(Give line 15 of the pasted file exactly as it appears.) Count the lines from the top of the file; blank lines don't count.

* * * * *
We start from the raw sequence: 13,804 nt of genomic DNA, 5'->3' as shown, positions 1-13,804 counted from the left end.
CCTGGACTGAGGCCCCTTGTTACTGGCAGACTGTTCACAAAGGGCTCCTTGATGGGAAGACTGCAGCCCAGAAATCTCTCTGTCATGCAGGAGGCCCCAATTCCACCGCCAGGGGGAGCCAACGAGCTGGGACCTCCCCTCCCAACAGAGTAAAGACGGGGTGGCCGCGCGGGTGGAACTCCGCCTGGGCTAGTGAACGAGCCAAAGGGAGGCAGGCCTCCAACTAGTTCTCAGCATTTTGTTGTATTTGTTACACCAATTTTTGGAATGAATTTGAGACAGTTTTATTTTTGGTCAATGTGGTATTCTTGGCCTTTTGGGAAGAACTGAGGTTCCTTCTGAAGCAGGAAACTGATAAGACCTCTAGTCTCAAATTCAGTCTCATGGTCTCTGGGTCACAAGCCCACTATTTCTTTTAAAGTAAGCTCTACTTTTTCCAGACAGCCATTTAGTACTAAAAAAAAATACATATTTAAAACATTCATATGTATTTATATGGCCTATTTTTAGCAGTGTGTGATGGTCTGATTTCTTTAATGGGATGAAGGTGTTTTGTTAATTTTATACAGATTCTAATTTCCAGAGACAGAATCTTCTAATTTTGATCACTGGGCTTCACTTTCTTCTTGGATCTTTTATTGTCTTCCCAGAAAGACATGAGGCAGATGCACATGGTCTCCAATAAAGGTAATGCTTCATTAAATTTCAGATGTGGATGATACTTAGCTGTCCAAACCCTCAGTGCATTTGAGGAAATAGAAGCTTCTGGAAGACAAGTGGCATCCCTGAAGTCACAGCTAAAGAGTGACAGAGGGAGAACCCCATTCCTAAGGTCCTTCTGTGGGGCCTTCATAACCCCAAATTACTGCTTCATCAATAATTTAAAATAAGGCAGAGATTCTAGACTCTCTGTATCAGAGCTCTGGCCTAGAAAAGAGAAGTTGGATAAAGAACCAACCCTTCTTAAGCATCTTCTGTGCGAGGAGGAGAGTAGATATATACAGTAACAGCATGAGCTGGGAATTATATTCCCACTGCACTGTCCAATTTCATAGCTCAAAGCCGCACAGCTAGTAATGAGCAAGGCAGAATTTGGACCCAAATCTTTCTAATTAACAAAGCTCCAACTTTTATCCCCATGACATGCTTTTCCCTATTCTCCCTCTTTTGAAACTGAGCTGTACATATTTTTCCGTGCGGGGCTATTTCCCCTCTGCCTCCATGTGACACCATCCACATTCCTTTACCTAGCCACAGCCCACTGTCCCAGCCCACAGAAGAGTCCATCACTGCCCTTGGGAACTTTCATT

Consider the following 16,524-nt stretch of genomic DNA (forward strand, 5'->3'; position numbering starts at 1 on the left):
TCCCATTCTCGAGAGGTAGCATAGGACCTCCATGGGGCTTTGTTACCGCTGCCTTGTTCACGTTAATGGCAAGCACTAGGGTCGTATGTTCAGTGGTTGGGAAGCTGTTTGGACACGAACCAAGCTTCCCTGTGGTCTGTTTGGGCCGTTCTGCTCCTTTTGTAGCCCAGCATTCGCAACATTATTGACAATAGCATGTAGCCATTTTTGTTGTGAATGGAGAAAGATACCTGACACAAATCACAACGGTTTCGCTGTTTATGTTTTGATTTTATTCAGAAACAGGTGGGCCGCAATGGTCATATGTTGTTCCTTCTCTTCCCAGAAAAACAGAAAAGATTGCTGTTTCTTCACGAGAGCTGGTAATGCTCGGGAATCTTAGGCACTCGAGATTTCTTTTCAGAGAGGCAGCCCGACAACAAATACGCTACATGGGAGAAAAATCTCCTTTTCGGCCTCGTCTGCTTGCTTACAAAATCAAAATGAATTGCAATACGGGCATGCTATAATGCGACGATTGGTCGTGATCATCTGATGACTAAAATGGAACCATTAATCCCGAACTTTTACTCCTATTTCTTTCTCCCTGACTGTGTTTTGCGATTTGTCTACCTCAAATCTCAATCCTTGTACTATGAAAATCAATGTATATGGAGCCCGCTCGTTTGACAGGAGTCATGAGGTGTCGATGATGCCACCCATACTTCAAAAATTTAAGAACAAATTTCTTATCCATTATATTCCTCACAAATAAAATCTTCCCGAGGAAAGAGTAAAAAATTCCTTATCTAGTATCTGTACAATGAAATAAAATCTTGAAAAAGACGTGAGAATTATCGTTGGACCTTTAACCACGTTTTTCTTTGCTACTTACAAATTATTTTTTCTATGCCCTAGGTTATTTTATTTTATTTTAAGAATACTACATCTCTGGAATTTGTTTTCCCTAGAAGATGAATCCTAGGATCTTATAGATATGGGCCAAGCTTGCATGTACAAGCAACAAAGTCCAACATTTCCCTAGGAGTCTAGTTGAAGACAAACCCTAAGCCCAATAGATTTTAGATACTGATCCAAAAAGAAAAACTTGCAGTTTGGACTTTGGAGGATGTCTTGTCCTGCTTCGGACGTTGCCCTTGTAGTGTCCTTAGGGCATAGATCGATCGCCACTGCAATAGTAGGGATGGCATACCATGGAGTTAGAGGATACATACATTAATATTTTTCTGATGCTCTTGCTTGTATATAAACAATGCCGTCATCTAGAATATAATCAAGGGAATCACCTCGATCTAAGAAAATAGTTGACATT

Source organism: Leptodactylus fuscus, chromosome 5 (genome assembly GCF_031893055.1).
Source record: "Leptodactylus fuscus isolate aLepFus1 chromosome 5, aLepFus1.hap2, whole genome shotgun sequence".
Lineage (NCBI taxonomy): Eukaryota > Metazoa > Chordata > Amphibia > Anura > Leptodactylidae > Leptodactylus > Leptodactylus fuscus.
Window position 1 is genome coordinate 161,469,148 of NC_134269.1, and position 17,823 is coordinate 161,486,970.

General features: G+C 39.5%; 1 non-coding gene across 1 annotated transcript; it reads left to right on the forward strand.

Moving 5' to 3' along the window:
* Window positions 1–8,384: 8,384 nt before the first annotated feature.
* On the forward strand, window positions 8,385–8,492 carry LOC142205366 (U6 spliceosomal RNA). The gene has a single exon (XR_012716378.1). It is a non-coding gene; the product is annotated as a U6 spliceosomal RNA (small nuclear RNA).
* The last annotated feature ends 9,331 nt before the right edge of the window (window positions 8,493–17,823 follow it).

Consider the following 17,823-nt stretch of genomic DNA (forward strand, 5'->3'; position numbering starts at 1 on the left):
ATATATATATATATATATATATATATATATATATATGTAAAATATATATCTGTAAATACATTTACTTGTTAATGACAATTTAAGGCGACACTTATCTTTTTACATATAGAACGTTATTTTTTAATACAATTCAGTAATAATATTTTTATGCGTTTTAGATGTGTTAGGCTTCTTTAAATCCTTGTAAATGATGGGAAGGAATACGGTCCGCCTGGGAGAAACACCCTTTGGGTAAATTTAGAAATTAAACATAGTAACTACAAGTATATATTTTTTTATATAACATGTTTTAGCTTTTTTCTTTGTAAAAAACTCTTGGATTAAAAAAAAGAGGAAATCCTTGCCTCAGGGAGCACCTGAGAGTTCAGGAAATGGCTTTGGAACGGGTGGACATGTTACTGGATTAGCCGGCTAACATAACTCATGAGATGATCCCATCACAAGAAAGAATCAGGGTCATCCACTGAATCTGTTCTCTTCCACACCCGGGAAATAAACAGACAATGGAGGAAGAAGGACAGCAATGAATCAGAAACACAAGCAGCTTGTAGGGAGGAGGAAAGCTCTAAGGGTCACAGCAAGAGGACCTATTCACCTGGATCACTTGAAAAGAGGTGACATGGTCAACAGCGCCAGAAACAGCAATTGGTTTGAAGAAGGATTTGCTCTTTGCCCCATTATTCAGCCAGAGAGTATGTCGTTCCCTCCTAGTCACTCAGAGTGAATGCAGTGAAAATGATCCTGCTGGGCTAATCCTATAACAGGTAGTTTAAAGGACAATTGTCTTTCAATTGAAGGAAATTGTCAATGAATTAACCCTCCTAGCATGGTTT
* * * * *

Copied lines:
ATATATATATATATATATATATATATATATATATATGTAAAATATATATCTGTAAATACATTTACTTGTTAATGACAATTTAAGGCGACACTTATCTTTTTACATATAGAACGTTATTTTTTAATACAATTCAGTAATAATATTTTTATGCGTTTTAGATGTGTTAGGCTTCTTTAAATCCTTGTAAATGATGGGAAGGAATACGGTCCGCCTGGGAGAAACACCCTTTGGGTAAATTTAGAAATTAAACATAGTAACTACAAGTATATATTTTTTTATATAACATGTTTTAGCTTTTTTCTTTGTAAAAAACTCTTGGATTAAAAAAAAGAGGAAATCCTTGCCTCAGGGAGCACCTGAGAGTTCAGGAAATGGCTTTGGAACGGGTGGACATGTTACTGGATTAGCCGGCTAACATAACTCATGAGATGATCCCATCACAAGAAAGAATCAGGGTCATCCACTGAATCTGTTCTCTTCCACACCCGGGAAATAAACAGACAATGGAGGAAGAAGGACAGCAATGAATCAGAAACACAAGCAGCTTGTAGGGAGGAGGAAAGCTCTAAGGGTCACAGCAAGAGGACCTATTCACCTGGATCACTTGAAAAGAGGTGACATGGTCAACAGCGCCAGAAACAGCAATTGGTTTGAAGAAGGATTTGCTCTTTGCCCCATTATTCAGCCAGAGAGTATGTCGTTCCCTCCTAGTCACTCAGAGTGAATGCAGTGAAAATGATCCTGCTGGGCTAATCCTATAACAGGTAGTTTAAAGGACAATTGTCTTTCAATTGAAGGAAATTGTCAATGAATTAACCCTCCTAGCATGGTTT